Job description: Hennessy taster | Lifestyle.INQ

OCTOBER 27, 2022

RENAUD de Gironde, Hennessy’s tasting committee member

Being a member of Hennessy’s eight-man tasting committee is probably a job countless men would die for. But for Renaud de Gironde, a third-generation taster, his 10 years with the team has been a humbling experience, which also fostered in him patience, discipline and a keen taste for quality.

Since there are no schools for such disciplines, everything the economics graduate learned has been on the job. And he’s still learning, as the process is dynamic, highly subjective and never ending.

“After learning for 10 years, you’re allowed to speak a bit,” said Gironde, 34. “But before that, you can’t. You just keep quiet and try to learn as much as you can. Even now, nobody cares what I personally like. It’s about me knowing what is good for Hennessy.”

Since a great deal of Hennessy’s reputation depends on quality and consistency, the tasting committee’s responsibilities go beyond the present. The decisions and recommendations it makes today will determine the availability of the right stocks to blend in the future.

“Our goal is to provide a high-quality product with a consistent taste year after year,” he said. “In order to do that, we try to learn what’s best for Hennessy. You keep on learning until you absorb the Hennessy vocabulary by heart.”

Not an exact science

Making cognac is never an exact science. The key to obtaining a consistent taste is through proper blending. That’s easier said than done. The outcome is probably as unpredictable as the weather, because not all eau de vie taste the same as they mature.

The situation is made more complicated since the men have five Hennessy variants to consider: XO, VS, VSOP, Paradis and Paradis Imperial. Still, the committee persists by trying to come up with the right mix every time. Otherwise, some discerning customers are bound to notice glaring inconsistencies.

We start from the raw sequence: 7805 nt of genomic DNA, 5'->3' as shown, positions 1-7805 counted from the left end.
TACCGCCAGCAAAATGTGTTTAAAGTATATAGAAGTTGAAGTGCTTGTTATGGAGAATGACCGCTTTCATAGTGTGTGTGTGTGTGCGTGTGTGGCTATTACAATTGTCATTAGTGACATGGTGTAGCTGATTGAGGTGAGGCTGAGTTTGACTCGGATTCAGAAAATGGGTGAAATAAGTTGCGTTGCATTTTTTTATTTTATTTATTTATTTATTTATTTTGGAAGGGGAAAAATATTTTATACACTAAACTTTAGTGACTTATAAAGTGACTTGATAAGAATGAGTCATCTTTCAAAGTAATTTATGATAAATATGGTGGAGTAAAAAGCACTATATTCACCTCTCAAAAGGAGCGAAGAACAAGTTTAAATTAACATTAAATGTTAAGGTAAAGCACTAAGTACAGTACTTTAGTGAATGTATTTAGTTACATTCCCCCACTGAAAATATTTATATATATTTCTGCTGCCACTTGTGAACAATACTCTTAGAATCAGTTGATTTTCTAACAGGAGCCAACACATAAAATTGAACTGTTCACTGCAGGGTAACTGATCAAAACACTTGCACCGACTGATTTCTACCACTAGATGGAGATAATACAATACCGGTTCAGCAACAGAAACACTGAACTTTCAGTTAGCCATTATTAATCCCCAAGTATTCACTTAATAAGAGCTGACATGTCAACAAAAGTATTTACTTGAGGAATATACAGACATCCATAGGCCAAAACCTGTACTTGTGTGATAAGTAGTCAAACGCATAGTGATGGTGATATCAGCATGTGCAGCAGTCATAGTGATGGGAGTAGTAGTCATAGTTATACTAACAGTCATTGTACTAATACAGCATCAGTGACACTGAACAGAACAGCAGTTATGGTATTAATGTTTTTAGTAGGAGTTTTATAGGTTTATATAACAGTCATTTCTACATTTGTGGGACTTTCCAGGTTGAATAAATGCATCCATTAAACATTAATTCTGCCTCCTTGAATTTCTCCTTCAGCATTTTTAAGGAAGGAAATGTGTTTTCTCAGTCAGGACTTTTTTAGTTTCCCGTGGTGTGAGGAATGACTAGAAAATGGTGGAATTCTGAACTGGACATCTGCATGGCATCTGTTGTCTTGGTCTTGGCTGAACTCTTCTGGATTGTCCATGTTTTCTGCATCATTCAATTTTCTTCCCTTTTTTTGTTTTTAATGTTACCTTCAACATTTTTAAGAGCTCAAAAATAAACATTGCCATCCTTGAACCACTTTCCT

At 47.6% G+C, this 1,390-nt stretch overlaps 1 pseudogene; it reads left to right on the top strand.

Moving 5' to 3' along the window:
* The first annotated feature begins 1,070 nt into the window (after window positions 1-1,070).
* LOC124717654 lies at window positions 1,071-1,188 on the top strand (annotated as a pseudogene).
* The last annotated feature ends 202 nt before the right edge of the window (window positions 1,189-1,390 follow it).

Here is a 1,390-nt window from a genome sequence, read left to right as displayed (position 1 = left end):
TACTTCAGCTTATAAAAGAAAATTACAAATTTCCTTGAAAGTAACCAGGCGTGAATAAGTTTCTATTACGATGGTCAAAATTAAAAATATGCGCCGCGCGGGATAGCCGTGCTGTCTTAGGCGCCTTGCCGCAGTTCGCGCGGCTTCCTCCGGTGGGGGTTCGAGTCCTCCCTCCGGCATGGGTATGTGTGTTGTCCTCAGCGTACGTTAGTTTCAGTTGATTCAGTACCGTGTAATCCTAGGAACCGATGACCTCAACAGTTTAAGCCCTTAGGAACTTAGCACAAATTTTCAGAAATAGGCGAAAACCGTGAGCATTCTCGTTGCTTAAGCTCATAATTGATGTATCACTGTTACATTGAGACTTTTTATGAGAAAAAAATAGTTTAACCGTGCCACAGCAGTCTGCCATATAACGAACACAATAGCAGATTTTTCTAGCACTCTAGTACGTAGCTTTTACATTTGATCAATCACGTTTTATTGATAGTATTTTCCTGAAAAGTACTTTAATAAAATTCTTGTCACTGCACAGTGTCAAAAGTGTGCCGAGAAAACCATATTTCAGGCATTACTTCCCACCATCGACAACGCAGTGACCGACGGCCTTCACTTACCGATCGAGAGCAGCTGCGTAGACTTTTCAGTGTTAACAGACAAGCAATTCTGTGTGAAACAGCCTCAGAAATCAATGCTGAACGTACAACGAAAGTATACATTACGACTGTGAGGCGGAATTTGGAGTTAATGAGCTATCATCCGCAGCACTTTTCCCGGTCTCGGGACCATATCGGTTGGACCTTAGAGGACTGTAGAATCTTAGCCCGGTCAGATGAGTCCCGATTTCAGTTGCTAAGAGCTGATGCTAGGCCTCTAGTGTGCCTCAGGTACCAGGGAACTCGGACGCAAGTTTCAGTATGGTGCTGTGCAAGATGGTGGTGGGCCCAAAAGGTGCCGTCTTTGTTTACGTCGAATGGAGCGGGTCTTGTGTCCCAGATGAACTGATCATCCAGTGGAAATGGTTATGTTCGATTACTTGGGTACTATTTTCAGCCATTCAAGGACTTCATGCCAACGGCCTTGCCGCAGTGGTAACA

Led by Hennessy’s master blender, the committee gathers daily and, for almost two hours, taste, take notes and discuss the merits and demerits of everything—from fresh eau de vie purchased from growers to vintages the house has in stock.  They also make recommendations whether a stock is to be used, transferred to another barrel or stored as it is.

“Hennessy isn’t just about one thing, but many things put together,” Gironde said. “At every stage of the process, we base our decision on one thing, which is quality.”

Apart from ensuring quality, tasting regularly keeps them up to speed with what Hennessy has in storage. This will play an important role in the company’s future decisions in supplying markets and allocating its prized cognac.

“Every year, we have to produce the same products using slightly different ingredients,” he explains. “We have to keep on adapting to a new recipe to ensure consistent results. And to do this, you have to have extensive knowledge of your stock.”

Extensive blending

And when the committee talks about blends, they’re not limited to two or three elements. Sometimes, they go through and recommend combining as many as 50-100 samples to create the desired cognac.

THE GLASS with crystal-clear liquid contains eau de vie (water of life), while the others contain cognac made of various blends and ages.

In a separate session in Hennessy’s nearly all-white tasting classroom, Gironde went on to illustrate the process in detail through the use of small glasses containing eight different samples—from crystal-clear eau de vie to the top-of-the-line Hennessy Paradis Imperial. Each participant also had the same set of samples in front of him.

Sniffing could give you a vague idea of how an eau de vie has developed. But only by tasting a sample (not swallowing, as you normally have 40 more samples to try) can one truly know and experience cognac’s true potentials.

“Glass number six contains Hennessy XO, which we’ve been offering for 104 years now,” said Gironde. “It’s a dark cognac because all eau de vie that make up the XO have spent some time in new barrels. It also has an intense creamy taste.”

In contrast, glass number seven contained Paradis, which Gironde described as “more central, even more feminine” than the other variants.

“There’s only one problem when you open a bottle of Hennessy Paradis,” he said in jest, “everybody would want a second, even third drink. It’s so effortless, so easy to understand and enjoy. It’s like a partner taking your hand and leading you to the dance. You just go with the flow and enjoy.”

Then, finally, there’s the top-of-the-line Paradis Imperial served in an unnumbered glass.

Its origin dates back to the time of the Russian czars in the early 19th century. According to Hennessy’s archives, the then Empress Maria Feodorovna commissioned the house to do a cognac to mark her son Czar Nicholas’ birthday. The result later became the inspiration behind Paradis Imperial.

“This is considered a drop of gold, the ultimate luxury,” said Gironde, referring to the pricey drink. “This blend is not our creation. It’s all my ancestors’ creation because it was them who did the hard part.”